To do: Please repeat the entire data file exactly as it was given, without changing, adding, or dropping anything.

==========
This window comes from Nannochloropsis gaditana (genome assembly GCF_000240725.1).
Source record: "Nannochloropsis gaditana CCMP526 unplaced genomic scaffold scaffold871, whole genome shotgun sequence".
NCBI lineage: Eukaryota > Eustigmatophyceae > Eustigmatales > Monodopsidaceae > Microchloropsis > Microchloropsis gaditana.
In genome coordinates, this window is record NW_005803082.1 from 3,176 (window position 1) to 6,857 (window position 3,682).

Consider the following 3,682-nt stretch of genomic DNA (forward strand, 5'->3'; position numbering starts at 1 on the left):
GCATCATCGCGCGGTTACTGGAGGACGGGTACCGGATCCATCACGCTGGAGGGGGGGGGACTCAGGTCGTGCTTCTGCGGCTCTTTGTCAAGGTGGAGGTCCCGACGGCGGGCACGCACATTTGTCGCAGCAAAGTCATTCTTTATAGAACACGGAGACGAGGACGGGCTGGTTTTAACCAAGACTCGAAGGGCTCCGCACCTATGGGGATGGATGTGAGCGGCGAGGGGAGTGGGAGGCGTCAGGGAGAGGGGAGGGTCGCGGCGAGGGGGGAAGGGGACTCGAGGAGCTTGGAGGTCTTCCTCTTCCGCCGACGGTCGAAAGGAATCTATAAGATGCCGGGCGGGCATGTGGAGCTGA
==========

This window comes from Nannochloropsis gaditana (genome assembly GCF_000240725.1).
Source record: "Nannochloropsis gaditana CCMP526 unplaced genomic scaffold scaffold871, whole genome shotgun sequence".
NCBI lineage: Eukaryota > Eustigmatophyceae > Eustigmatales > Monodopsidaceae > Microchloropsis > Microchloropsis gaditana.
In genome coordinates, this window is record NW_005803082.1 from 3,176 (window position 1) to 6,857 (window position 3,682).

Consider the following 3,682-nt stretch of genomic DNA (forward strand, 5'->3'; position numbering starts at 1 on the left):
GCATCATCGCGCGGTTACTGGAGGACGGGTACCGGATCCATCACGCTGGAGGGGGGGGGACTCAGGTCGTGCTTCTGCGGCTCTTTGTCAAGGTGGAGGTCCCGACGGCGGGCACGCACATTTGTCGCAGCAAAGTCATTCTTTATAGAACACGGAGACGAGGACGGGCTGGTTTTAACCAAGACTCGAAGGGCTCCGCACCTATGGGGATGGATGTGAGCGGCGAGGGGAGTGGGAGGCGTCAGGGAGAGGGGAGGGTCGCGGCGAGGGGGGAAGGGGACTCGAGGAGCTTGGAGGTCTTCCTCTTCCGCCGACGGTCGAAAGGAATCTATAAGATGCCGGGCGGGCATGTGGAGCTGA